Dixie Alley is a nickname sometimes given to areas of the southern United States that are particularly vulnerable to strong or violent tornadoes. This is distinct from the better known Tornado Alley and has a high frequency of strong, long-track tornadoes that move at higher speeds (50+ miles per hour).
Dixie Alley includes much of the area of the lower Mississippi Valley. It stretches from eastern Texas and Arkansas across Louisiana, Mississippi, Tennessee, Alabama, Georgia, to upstate South Carolina and western North Carolina; the area reaches as far north as southeast Missouri and southwest Kentucky.
Although tornadoes are less frequent in these states than they are in the southern Plains, the southeastern states have had more tornado-related deaths than any of the Plains states (excluding Texas). This is in part due to the relatively high number of strong/violent long tracked tornadoes and higher population density of this region, as well as the Southern United States having the highest percentage of manufactured homes in the US, where 63% of the overall tornado-related fatalities occur. According to the National Climatic Data Center, for the period January 1, 1950 – October 31, 2006, Alabama and Kansas received the largest amount of F5 tornadoes. Complicating matters is that tornadoes are rarely visible in this area, as they are more likely to be rain-wrapped, embedded in shafts of heavy rain, and that the hilly topography and heavily forested landscape makes them difficult to see.
Common tornado characteristics
Tornadoes and outbreaks in the Dixie Alley region tend to have distinct characteristics than the more well known Tornado Alley. Tornadic storms in Dixie Alley are most often high precipitation supercells due to an increase of moisture from the nearby Gulf of Mexico. The Dixie Alley tornadoes accompanying the HP supercells are often partially or fully wrapped in rain visually impairing the tornadoes to storm chasers, law enforcement, and the public. Increases of warmth and instability in the Dixie Alley region impacts the times when tornadoes form. In the traditional tornado Alley, tornadoes often form in the late afternoon and early evening. Dixie Alley's instability can be maintained long after sunset, increasing the frequency of nighttime strong tornadoes. There is a lack of a focused tornado season which can lead to complacency among residents of the region. The region occasionally has tornadoes much earlier than the general national peak from May and June, and several notorious outbreaks have struck during the late winter and early spring and also in late fall. The complacency situation was noted after the 2008 Super Tuesday tornado outbreak in February 2008 that hit the Dixie Alley killing 57 people, many people indicated that they had underestimated the threat of severe weather on that day since it was well before the peak of tornado season.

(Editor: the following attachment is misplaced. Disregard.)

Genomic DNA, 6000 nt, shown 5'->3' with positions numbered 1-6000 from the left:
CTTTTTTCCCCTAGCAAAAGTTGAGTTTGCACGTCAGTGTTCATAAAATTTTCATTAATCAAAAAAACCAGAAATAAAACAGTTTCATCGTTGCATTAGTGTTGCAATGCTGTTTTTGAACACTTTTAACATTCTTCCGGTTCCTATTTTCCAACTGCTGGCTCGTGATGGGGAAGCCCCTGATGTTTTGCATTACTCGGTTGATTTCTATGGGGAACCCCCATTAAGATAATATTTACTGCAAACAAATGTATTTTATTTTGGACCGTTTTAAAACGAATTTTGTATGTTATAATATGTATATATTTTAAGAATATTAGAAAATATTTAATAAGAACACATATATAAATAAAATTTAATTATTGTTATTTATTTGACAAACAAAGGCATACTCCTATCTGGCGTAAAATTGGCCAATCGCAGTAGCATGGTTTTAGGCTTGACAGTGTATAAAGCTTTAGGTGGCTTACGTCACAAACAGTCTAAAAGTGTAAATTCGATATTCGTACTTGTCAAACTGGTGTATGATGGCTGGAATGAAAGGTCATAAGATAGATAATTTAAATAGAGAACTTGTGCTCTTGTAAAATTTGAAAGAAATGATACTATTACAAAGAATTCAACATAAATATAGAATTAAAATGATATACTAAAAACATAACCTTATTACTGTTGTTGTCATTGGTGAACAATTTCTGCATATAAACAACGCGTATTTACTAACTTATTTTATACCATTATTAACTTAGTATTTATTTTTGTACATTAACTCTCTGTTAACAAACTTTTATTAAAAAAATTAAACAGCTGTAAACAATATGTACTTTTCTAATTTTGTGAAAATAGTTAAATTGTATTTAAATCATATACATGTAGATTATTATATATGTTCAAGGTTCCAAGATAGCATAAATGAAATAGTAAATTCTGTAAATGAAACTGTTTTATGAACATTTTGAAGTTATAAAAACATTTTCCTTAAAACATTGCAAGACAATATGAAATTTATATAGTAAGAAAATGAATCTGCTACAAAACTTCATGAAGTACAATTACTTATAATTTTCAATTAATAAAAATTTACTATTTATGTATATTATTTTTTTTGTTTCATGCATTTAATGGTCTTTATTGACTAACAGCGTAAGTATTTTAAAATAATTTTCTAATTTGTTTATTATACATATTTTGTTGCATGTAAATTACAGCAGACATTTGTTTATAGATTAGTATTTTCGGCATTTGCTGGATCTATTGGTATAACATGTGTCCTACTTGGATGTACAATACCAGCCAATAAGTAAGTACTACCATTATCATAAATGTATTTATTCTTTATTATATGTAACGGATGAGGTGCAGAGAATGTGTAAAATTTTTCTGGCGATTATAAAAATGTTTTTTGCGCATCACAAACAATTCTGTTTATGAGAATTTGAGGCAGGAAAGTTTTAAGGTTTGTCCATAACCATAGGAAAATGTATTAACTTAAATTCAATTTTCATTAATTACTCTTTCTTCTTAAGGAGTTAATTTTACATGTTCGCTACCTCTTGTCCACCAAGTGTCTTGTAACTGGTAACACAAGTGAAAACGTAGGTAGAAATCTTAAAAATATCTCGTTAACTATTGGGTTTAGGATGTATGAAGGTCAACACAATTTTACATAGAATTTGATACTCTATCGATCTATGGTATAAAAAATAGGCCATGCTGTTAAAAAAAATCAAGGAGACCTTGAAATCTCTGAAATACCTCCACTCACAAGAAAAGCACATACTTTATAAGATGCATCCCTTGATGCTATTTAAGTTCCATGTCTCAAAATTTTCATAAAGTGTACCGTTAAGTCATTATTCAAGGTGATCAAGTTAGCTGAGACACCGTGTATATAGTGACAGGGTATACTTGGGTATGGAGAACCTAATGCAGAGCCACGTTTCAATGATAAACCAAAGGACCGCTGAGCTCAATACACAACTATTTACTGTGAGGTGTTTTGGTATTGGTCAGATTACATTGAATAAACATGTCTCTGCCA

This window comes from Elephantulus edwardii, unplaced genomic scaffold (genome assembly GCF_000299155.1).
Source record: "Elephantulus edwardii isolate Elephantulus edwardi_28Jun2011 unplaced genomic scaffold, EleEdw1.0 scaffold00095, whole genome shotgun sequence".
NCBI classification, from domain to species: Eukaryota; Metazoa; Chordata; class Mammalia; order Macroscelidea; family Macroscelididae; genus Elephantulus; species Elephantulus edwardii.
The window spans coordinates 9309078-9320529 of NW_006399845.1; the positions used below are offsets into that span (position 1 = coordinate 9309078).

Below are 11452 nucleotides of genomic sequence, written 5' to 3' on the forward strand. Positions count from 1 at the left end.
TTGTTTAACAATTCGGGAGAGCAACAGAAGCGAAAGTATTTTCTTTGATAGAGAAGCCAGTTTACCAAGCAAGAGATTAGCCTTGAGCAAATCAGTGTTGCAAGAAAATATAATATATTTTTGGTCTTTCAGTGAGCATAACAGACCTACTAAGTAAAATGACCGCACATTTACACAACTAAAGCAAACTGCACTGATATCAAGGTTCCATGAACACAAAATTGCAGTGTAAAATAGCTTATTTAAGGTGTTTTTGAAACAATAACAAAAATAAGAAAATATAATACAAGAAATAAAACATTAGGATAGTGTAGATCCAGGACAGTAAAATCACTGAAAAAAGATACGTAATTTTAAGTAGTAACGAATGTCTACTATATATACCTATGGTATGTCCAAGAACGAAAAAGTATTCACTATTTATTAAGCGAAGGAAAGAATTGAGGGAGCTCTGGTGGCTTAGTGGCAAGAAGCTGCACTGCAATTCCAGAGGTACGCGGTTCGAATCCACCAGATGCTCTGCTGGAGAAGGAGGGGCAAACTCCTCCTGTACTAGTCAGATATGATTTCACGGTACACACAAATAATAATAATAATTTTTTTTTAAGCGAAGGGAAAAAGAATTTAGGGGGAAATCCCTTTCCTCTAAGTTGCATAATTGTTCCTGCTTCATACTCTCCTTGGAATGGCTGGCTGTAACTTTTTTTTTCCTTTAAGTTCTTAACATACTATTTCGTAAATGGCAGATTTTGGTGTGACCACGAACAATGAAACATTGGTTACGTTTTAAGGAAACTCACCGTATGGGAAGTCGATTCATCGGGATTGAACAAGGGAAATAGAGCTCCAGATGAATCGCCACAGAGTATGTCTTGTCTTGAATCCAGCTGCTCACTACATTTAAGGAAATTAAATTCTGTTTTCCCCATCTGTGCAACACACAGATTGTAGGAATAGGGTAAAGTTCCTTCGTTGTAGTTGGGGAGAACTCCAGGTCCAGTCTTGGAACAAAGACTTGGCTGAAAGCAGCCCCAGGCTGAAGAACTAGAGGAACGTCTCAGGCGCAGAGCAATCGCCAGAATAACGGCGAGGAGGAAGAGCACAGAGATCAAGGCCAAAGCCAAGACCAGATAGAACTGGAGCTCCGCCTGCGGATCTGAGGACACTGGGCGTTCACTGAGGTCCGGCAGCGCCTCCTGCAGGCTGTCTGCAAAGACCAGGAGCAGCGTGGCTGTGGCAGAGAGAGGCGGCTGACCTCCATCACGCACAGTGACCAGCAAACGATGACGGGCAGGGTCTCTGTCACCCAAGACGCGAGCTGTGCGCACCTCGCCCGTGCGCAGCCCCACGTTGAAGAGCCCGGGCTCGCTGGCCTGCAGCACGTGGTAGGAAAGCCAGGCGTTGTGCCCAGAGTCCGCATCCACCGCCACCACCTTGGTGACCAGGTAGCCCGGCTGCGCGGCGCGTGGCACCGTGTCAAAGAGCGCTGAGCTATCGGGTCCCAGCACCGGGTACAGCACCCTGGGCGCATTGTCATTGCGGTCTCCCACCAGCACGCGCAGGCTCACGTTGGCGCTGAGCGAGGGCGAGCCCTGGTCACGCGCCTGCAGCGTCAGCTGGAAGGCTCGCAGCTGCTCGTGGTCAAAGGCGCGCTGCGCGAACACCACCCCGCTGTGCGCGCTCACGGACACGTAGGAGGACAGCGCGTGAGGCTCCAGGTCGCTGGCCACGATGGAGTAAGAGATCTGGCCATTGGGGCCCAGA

Dixie Alley has been susceptible to numerous tornado outbreaks throughout history. Notorious outbreaks affecting the region include: the Great Natchez Tornado, the 1884 Enigma tornado outbreak, the April 1924 tornado outbreak, the 1932 Deep South tornado outbreak, the 1936 Tupelo-Gainesville tornado outbreak, the April 1957 Southeastern tornado outbreak, the 1984 Carolinas tornado outbreak, and the November 1992 tornado outbreak. The 1974 Super Outbreak also hit the area very hard, producing multiple F5 storms in Alabama, and F4 storms in North Georgia and the Appalachian southwest of North Carolina. More recently the region was hit by the 2008 Super Tuesday tornado outbreak followed by the April 14–16, 2011 tornado outbreak, the deadliest since the 2008 outbreak. Two weeks after the April 14–16 event, Dixie Alley was the epicenter of the April 25–28, 2011 tornado outbreak, also known as the 2011 Super Outbreak, that was the largest tornado outbreak ever recorded as well as the fourth deadliest outbreak in United States history, killing over 300 people.
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